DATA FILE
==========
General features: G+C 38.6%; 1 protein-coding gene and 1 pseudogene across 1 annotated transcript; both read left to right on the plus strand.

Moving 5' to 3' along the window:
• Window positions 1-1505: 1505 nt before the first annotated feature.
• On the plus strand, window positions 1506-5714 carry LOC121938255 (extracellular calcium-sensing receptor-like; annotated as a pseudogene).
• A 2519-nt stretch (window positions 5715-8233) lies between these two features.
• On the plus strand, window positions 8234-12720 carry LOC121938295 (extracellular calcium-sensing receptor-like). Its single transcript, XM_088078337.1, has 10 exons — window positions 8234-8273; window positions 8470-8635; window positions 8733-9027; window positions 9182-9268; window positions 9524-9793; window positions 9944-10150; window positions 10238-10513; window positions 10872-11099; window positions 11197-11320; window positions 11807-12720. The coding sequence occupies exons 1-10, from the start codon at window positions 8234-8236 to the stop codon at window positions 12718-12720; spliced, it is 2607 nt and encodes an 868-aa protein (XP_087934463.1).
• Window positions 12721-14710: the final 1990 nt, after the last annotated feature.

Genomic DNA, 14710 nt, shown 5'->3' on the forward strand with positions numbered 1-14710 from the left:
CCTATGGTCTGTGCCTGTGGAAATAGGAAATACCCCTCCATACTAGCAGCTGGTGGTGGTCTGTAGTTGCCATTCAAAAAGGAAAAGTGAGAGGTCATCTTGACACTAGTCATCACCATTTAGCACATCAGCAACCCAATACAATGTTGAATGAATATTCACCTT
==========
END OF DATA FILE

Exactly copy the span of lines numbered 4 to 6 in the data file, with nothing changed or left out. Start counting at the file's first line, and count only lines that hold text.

• On the plus strand, window positions 1506-5714 carry LOC121938255 (extracellular calcium-sensing receptor-like; annotated as a pseudogene).
• A 2519-nt stretch (window positions 5715-8233) lies between these two features.
• On the plus strand, window positions 8234-12720 carry LOC121938295 (extracellular calcium-sensing receptor-like). Its single transcript, XM_088078337.1, has 10 exons — window positions 8234-8273; window positions 8470-8635; window positions 8733-9027; window positions 9182-9268; window positions 9524-9793; window positions 9944-10150; window positions 10238-10513; window positions 10872-11099; window positions 11197-11320; window positions 11807-12720. The coding sequence occupies exons 1-10, from the start codon at window positions 8234-8236 to the stop codon at window positions 12718-12720; spliced, it is 2607 nt and encodes an 868-aa protein (XP_087934463.1).